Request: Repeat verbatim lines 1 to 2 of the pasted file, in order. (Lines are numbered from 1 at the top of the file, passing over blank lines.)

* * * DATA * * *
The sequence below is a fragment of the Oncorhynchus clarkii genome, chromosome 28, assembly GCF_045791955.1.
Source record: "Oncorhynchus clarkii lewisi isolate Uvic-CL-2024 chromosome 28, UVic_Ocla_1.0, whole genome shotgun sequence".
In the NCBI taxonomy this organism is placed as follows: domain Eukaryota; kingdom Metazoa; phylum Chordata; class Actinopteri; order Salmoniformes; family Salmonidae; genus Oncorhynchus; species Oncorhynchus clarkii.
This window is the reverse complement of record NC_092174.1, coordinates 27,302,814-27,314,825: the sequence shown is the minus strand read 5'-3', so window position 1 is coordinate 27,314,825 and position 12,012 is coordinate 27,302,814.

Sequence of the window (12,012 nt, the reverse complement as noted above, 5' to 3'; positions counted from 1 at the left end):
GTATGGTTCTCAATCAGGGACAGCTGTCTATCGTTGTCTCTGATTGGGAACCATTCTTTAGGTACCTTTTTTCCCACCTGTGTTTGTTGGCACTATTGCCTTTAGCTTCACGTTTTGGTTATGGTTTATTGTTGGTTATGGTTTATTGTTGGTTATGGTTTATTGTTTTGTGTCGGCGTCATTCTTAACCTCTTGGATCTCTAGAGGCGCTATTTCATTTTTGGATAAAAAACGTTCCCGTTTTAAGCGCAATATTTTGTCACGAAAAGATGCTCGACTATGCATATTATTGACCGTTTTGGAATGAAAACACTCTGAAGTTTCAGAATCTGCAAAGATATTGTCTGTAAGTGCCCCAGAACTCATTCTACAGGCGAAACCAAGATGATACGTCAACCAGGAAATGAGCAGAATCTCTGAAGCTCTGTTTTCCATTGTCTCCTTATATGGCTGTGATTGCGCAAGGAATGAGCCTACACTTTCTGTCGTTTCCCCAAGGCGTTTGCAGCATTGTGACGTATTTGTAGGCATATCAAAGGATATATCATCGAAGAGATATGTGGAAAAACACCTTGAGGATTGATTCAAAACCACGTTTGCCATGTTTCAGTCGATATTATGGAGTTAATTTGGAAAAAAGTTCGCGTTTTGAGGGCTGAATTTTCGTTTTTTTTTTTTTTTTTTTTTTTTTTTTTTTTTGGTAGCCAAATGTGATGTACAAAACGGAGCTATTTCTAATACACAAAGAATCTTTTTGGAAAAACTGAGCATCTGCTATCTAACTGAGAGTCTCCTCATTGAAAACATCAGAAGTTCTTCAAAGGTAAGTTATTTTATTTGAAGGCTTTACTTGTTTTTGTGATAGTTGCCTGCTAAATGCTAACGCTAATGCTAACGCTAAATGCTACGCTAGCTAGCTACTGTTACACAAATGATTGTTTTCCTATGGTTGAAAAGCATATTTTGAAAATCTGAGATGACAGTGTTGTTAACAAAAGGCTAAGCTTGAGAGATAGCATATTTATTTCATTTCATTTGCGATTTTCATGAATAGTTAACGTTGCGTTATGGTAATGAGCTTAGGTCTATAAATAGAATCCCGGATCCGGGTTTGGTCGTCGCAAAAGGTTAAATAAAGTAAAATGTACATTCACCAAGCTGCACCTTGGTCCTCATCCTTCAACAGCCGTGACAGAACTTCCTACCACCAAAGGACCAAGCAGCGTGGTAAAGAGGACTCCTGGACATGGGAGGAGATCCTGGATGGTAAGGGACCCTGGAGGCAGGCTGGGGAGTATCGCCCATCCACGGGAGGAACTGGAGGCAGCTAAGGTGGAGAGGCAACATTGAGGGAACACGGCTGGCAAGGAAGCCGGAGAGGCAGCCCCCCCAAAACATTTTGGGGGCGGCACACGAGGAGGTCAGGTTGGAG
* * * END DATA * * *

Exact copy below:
The sequence below is a fragment of the Oncorhynchus clarkii genome, chromosome 28, assembly GCF_045791955.1.
Source record: "Oncorhynchus clarkii lewisi isolate Uvic-CL-2024 chromosome 28, UVic_Ocla_1.0, whole genome shotgun sequence".